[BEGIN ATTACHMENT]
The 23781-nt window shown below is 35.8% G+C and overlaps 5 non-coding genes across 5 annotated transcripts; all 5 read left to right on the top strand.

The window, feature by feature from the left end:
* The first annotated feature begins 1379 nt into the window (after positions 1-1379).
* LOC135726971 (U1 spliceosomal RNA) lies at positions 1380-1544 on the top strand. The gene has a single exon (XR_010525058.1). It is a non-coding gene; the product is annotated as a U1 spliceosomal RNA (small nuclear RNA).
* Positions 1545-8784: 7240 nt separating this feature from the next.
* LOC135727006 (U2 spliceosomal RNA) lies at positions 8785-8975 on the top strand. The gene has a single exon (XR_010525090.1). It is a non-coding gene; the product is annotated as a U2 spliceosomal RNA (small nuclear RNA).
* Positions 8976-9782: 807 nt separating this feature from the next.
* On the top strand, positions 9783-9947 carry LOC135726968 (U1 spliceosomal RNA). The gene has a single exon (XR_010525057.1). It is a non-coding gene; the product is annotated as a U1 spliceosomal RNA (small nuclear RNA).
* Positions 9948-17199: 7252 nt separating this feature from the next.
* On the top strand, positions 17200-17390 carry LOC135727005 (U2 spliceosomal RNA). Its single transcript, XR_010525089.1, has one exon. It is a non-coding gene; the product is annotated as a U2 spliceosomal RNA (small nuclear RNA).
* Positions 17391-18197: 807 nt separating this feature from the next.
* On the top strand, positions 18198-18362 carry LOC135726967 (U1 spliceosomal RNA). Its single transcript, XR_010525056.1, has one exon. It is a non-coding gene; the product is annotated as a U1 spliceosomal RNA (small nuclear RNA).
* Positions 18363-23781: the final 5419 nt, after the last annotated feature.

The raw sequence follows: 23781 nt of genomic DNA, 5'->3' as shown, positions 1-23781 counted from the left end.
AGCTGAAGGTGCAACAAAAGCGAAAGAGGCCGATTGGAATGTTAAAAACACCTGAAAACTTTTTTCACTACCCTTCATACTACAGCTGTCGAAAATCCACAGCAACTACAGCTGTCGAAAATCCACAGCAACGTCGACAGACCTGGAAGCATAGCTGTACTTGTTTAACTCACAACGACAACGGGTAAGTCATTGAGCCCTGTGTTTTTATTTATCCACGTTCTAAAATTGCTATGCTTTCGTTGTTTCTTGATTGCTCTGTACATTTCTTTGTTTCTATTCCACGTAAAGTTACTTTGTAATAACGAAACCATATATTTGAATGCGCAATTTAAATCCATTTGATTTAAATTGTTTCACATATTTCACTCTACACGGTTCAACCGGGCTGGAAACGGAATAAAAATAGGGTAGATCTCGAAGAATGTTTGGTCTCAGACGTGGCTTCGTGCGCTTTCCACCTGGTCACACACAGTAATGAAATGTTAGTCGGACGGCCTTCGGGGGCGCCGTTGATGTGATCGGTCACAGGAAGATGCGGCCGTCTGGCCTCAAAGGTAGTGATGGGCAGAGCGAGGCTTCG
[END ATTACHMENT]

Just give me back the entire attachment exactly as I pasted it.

The 23781-nt window shown below is 35.8% G+C and overlaps 5 non-coding genes across 5 annotated transcripts; all 5 read left to right on the top strand.

The window, feature by feature from the left end:
* The first annotated feature begins 1379 nt into the window (after positions 1-1379).
* LOC135726971 (U1 spliceosomal RNA) lies at positions 1380-1544 on the top strand. The gene has a single exon (XR_010525058.1). It is a non-coding gene; the product is annotated as a U1 spliceosomal RNA (small nuclear RNA).
* Positions 1545-8784: 7240 nt separating this feature from the next.
* LOC135727006 (U2 spliceosomal RNA) lies at positions 8785-8975 on the top strand. The gene has a single exon (XR_010525090.1). It is a non-coding gene; the product is annotated as a U2 spliceosomal RNA (small nuclear RNA).
* Positions 8976-9782: 807 nt separating this feature from the next.
* On the top strand, positions 9783-9947 carry LOC135726968 (U1 spliceosomal RNA). The gene has a single exon (XR_010525057.1). It is a non-coding gene; the product is annotated as a U1 spliceosomal RNA (small nuclear RNA).
* Positions 9948-17199: 7252 nt separating this feature from the next.
* On the top strand, positions 17200-17390 carry LOC135727005 (U2 spliceosomal RNA). Its single transcript, XR_010525089.1, has one exon. It is a non-coding gene; the product is annotated as a U2 spliceosomal RNA (small nuclear RNA).
* Positions 17391-18197: 807 nt separating this feature from the next.
* On the top strand, positions 18198-18362 carry LOC135726967 (U1 spliceosomal RNA). Its single transcript, XR_010525056.1, has one exon. It is a non-coding gene; the product is annotated as a U1 spliceosomal RNA (small nuclear RNA).
* Positions 18363-23781: the final 5419 nt, after the last annotated feature.

The raw sequence follows: 23781 nt of genomic DNA, 5'->3' as shown, positions 1-23781 counted from the left end.
AGCTGAAGGTGCAACAAAAGCGAAAGAGGCCGATTGGAATGTTAAAAACACCTGAAAACTTTTTTCACTACCCTTCATACTACAGCTGTCGAAAATCCACAGCAACTACAGCTGTCGAAAATCCACAGCAACGTCGACAGACCTGGAAGCATAGCTGTACTTGTTTAACTCACAACGACAACGGGTAAGTCATTGAGCCCTGTGTTTTTATTTATCCACGTTCTAAAATTGCTATGCTTTCGTTGTTTCTTGATTGCTCTGTACATTTCTTTGTTTCTATTCCACGTAAAGTTACTTTGTAATAACGAAACCATATATTTGAATGCGCAATTTAAATCCATTTGATTTAAATTGTTTCACATATTTCACTCTACACGGTTCAACCGGGCTGGAAACGGAATAAAAATAGGGTAGATCTCGAAGAATGTTTGGTCTCAGACGTGGCTTCGTGCGCTTTCCACCTGGTCACACACAGTAATGAAATGTTAGTCGGACGGCCTTCGGGGGCGCCGTTGATGTGATCGGTCACAGGAAGATGCGGCCGTCTGGCCTCAAAGGTAGTGATGGGCAGAGCGAGGCTTCG